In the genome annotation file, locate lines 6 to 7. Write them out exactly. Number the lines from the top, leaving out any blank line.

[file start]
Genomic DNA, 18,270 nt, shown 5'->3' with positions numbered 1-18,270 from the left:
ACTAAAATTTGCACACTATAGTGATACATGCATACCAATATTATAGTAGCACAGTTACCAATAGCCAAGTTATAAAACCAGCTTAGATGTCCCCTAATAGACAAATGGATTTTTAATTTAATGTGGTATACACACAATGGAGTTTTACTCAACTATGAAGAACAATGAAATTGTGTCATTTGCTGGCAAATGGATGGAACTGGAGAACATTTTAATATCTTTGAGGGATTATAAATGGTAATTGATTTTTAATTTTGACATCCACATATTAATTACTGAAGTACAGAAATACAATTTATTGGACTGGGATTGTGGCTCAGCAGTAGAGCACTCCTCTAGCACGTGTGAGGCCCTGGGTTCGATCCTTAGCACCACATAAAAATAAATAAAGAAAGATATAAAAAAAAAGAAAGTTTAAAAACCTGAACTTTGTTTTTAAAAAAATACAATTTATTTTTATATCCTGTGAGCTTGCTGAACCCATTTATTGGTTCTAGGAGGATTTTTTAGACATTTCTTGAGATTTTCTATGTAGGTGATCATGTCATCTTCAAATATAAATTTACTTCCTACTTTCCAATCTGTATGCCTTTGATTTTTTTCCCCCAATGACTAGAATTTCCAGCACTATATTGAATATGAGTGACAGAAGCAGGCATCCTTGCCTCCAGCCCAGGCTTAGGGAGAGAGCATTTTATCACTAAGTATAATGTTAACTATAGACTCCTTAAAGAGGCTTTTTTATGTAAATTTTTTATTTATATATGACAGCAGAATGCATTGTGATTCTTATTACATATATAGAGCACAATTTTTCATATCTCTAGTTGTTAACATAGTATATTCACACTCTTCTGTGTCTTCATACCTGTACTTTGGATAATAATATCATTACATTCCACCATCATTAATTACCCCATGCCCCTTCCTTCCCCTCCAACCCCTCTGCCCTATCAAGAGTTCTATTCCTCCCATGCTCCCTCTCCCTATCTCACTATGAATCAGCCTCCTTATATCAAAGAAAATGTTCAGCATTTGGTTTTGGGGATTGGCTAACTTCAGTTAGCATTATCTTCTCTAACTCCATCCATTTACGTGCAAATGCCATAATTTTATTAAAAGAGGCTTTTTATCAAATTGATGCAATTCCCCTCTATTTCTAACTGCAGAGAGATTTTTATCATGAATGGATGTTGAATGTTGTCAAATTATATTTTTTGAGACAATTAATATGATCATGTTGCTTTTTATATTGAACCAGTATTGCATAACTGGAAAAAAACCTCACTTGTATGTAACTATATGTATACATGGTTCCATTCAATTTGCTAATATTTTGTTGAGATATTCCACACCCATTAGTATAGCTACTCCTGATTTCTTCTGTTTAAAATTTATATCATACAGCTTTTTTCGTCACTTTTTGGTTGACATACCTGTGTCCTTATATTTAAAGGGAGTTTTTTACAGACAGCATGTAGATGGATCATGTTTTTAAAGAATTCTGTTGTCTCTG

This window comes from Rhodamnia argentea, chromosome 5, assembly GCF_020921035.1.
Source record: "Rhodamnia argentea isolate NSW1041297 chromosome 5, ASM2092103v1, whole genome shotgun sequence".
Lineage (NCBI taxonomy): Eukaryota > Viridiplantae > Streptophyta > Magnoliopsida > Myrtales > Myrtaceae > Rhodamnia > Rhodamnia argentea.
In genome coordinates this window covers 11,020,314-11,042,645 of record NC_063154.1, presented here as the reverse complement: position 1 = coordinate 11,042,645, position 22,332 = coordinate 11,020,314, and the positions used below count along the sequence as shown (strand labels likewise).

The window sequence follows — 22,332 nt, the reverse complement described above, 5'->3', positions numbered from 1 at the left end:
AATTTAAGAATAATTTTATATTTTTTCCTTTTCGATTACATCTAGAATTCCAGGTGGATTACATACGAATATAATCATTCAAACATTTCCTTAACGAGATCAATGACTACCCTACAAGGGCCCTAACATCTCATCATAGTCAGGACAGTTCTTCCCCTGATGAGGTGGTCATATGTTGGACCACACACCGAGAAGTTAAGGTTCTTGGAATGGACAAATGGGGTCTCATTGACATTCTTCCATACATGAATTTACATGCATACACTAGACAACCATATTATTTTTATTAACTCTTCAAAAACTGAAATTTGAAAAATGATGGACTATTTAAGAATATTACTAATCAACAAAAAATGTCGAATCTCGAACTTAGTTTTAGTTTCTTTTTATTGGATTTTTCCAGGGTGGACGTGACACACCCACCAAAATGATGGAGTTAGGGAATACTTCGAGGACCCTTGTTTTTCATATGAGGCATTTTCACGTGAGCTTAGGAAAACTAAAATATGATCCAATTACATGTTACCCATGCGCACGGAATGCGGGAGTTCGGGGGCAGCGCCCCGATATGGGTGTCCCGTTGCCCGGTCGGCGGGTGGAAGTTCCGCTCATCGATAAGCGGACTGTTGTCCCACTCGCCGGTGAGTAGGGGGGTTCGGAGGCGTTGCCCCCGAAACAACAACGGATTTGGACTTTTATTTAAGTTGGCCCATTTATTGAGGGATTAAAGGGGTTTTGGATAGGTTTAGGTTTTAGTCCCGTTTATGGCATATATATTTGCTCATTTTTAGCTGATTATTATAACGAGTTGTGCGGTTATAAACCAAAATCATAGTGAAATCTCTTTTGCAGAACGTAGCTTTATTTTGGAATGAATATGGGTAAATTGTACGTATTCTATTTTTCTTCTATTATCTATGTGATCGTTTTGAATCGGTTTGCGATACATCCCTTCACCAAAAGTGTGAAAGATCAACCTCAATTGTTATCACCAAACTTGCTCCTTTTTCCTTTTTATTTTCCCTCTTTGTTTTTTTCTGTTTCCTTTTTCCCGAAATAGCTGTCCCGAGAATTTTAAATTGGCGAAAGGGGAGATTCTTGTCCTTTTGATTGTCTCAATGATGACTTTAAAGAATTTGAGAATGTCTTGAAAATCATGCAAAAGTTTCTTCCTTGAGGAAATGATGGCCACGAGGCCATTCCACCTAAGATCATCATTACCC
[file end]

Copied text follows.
In genome coordinates this window covers 11,020,314-11,042,645 of record NC_063154.1, presented here as the reverse complement: position 1 = coordinate 11,042,645, position 22,332 = coordinate 11,020,314, and the positions used below count along the sequence as shown (strand labels likewise).

The window sequence follows — 22,332 nt, the reverse complement described above, 5'->3', positions numbered from 1 at the left end: